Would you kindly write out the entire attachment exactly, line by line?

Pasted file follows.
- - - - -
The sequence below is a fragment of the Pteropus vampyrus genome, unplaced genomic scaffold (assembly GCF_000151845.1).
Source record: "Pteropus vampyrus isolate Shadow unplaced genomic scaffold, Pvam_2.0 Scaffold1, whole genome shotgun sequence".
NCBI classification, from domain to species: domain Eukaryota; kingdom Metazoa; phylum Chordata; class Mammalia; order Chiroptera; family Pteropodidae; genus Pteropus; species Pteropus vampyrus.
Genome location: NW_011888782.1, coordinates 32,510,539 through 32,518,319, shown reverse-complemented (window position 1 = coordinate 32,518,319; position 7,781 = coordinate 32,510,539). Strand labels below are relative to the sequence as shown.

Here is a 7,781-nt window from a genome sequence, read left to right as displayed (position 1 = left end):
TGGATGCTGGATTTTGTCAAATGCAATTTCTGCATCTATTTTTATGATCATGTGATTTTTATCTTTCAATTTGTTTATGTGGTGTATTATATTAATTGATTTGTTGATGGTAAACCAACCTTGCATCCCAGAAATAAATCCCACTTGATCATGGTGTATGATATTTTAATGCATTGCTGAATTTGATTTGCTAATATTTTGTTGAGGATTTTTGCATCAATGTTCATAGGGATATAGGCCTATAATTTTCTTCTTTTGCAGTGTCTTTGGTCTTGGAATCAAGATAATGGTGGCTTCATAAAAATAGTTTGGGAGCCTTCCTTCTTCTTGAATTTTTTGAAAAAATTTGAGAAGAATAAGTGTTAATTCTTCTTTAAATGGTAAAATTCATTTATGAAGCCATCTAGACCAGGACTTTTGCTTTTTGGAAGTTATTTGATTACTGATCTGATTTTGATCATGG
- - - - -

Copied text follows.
The sequence below is a fragment of the Pteropus vampyrus genome, unplaced genomic scaffold (assembly GCF_000151845.1).
Source record: "Pteropus vampyrus isolate Shadow unplaced genomic scaffold, Pvam_2.0 Scaffold1, whole genome shotgun sequence".
NCBI classification, from domain to species: domain Eukaryota; kingdom Metazoa; phylum Chordata; class Mammalia; order Chiroptera; family Pteropodidae; genus Pteropus; species Pteropus vampyrus.
Genome location: NW_011888782.1, coordinates 32,510,539 through 32,518,319, shown reverse-complemented (window position 1 = coordinate 32,518,319; position 7,781 = coordinate 32,510,539). Strand labels below are relative to the sequence as shown.

Here is a 7,781-nt window from a genome sequence, read left to right as displayed (position 1 = left end):
TGGATGCTGGATTTTGTCAAATGCAATTTCTGCATCTATTTTTATGATCATGTGATTTTTATCTTTCAATTTGTTTATGTGGTGTATTATATTAATTGATTTGTTGATGGTAAACCAACCTTGCATCCCAGAAATAAATCCCACTTGATCATGGTGTATGATATTTTAATGCATTGCTGAATTTGATTTGCTAATATTTTGTTGAGGATTTTTGCATCAATGTTCATAGGGATATAGGCCTATAATTTTCTTCTTTTGCAGTGTCTTTGGTCTTGGAATCAAGATAATGGTGGCTTCATAAAAATAGTTTGGGAGCCTTCCTTCTTCTTGAATTTTTTGAAAAAATTTGAGAAGAATAAGTGTTAATTCTTCTTTAAATGGTAAAATTCATTTATGAAGCCATCTAGACCAGGACTTTTGCTTTTTGGAAGTTATTTGATTACTGATCTGATTTTGATCATGG